The main goal of my proposal is uncover avenues that modulate BMPRII signaling. This signaling pathway is relevant in pulmonary arterial hypertension (PAH), a disease leading if untreated, to right heart failure and death. 70% of patients with familial and 20% of patients with idiopathic (I-) PAH carry a mutation in the bone morphogenetic protein receptor (BMPR)-II. However, the penetrance to develop PAH is less than 20%. Recent studies have shown that reduced levels of the wild-type BMPRII allele discriminate between affected and non- affected family members. Even PAH associated with other diseases (APAH) can be accompanied by reduced protein expression of BMPRII. Downregulation of BMPRII protein, but not mRNA, has been described in some IPAH patients, suggesting a post-transcriptional mechanism of regulation and this may also be true for the many IPAH patients without mutations. Therefore a novel approach that might ultimately lead to the prevention and treatment of pulmonary hypertension could be restoration of BMPRII signaling. Micro RNAs are involved in posttranscriptional regulation of gene expression, and microRNA 21 (miR-21) in particular can target BMPRII mRNA.
In Specific Aim 1 we will use miR-21 mimics and antagomirs to modulate the levels of miR-21 and BMPRII in human pulmonary artery endothelial cells (PAECS) and smooth muscle cells (PASMCs) as well as in cells isolated from a mouse with reduced BMPRII levels. In addition we will confirm that BMP signaling and function in response to BMPs are restored by increasing BMPRII.
Specific Aim 2 is to pursue a second very promising avenue to increase BMP signaling by screening for pharmacologically active compounds that could enhance signaling via BMPRII. We will develop a High Throughput Screen (HTS) using 3,600 FDA approved pharmacologically active compounds. In addition to "hits" that enhance BMP signaling, we will identify molecules that inhibit signaling through the BMPRII receptor and could therefore be harmful in IPAH patients and non-affected family members with compromised BMPRII expression. We will again verify that BMP signaling and function in response to BMP will be increased. These results set the stage for Specific Aim 3, where we will first use miR-21 antagomirs as well as a potential "BMP activator" identified in the HTS to increase BMPRII signaling in vivo, ie. in mice heterozygous for BMPRII. Second we will show that the above approach will prevent or reverse experimental PAH in BMPRII heterozygous mice (stimulated with hypoxia and Serotonin). Our ultimate goal is to initiate a clinical trial with the compound with the best efect/side-effect profile. The opportunity to modulate levels of relevant microRNAs and to identify a FDA approved drug that could arrest the progression or reverse PH by restoring normal BMP signaling would be a major breakthrough.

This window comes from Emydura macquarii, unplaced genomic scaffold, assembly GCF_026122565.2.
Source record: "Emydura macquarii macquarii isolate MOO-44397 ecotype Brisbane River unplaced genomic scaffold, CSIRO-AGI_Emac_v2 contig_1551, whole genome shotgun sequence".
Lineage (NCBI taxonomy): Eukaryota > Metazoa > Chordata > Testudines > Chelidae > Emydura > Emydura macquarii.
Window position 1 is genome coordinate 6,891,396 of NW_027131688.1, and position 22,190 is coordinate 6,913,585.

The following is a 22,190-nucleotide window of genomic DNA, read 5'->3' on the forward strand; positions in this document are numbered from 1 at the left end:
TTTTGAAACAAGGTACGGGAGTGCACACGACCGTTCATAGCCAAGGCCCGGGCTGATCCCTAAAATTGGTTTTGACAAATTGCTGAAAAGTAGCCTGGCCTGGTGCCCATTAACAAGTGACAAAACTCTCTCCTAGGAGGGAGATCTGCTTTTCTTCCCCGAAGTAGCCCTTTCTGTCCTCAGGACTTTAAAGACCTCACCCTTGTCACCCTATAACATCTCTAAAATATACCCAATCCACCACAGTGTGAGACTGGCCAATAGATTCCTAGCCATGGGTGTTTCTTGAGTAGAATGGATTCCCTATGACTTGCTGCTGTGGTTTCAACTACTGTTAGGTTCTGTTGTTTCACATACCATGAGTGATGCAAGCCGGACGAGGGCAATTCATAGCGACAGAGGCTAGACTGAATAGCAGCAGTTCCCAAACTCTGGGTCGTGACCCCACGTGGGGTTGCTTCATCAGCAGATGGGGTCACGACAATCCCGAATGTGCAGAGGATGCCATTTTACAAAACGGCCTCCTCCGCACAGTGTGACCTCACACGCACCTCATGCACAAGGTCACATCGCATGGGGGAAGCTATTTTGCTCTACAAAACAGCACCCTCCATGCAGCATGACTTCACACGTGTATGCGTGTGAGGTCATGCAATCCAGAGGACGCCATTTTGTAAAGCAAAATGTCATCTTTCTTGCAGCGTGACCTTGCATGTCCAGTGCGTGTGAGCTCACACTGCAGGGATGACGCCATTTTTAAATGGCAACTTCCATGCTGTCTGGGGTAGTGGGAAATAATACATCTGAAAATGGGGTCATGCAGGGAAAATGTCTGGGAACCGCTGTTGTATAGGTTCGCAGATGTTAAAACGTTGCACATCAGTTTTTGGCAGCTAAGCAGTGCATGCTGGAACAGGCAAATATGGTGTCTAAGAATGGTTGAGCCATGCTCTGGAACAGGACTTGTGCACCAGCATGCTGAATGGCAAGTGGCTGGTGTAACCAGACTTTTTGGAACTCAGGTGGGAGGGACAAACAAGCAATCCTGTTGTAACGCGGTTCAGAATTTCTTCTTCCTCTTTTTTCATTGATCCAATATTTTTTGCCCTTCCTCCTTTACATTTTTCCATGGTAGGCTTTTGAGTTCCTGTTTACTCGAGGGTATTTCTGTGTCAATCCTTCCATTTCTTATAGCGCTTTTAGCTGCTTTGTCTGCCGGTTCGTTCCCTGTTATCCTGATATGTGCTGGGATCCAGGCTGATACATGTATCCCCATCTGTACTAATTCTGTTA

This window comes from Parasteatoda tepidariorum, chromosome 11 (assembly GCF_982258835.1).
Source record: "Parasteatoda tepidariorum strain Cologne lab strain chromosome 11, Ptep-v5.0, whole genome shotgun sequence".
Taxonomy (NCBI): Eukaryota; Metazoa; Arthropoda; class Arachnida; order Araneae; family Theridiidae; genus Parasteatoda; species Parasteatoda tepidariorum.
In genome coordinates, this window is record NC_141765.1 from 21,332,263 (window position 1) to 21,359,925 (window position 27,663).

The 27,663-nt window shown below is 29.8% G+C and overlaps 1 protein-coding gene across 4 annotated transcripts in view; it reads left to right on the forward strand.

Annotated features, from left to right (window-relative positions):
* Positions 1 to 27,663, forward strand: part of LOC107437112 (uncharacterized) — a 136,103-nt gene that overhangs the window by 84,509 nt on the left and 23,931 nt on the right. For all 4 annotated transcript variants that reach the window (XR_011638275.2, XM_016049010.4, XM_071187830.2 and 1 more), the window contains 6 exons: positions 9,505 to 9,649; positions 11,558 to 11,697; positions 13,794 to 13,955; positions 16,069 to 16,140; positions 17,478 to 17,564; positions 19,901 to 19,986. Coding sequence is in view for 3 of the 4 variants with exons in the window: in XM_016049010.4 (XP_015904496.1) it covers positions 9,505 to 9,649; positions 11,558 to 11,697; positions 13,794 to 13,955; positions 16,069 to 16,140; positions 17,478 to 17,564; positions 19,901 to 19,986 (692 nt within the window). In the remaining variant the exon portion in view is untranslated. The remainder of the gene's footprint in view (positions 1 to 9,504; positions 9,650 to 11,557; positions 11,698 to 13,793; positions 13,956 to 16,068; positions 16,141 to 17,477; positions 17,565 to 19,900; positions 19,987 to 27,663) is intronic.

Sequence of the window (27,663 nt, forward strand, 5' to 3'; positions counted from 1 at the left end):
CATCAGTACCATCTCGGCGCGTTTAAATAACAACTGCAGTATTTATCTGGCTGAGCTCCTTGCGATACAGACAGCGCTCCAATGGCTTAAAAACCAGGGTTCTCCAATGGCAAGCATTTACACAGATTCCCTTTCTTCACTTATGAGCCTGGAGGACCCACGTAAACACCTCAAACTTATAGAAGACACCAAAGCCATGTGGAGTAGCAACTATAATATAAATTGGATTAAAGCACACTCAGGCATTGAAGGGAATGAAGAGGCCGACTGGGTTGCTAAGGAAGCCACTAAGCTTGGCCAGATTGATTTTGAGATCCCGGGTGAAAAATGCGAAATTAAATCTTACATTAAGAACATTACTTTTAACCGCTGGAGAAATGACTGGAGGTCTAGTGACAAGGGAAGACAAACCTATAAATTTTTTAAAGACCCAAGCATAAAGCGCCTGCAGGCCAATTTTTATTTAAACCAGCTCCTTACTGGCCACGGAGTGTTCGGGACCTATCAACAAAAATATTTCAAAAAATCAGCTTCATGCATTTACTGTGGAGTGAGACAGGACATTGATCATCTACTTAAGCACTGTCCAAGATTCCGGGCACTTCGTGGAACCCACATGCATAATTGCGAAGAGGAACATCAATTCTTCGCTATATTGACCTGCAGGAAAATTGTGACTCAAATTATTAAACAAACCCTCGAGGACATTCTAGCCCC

Agency
National Institute of Health (NIH)
Institute
National Heart, Lung, and Blood Institute (NHLBI)
Type
Clinical Investigator Award (CIA) (K08)
Project #
5K08HL107450-03
Application #
8520385
Study Section
Special Emphasis Panel (ZHL1-CSR-K (F1))
Program Officer
Colombini-Hatch, Sandra
Project Start
2011-09-01
Project End
2016-07-31
Budget Start
2013-08-01
Budget End
2014-07-31
Support Year
3
Fiscal Year
2013
Total Cost
$121,236
Indirect Cost
$8,980
Name
Stanford University
Department
Internal Medicine/Medicine
Type
Schools of Medicine
DUNS #
009214214
City
Stanford
State
CA
Country
United States
Zip Code
94305
Spiekerkoetter, Edda; Tian, Xuefei; Cai, Jie et al. (2013) FK506 activates BMPR2, rescues endothelial dysfunction, and reverses pulmonary hypertension. J Clin Invest 123:3600-13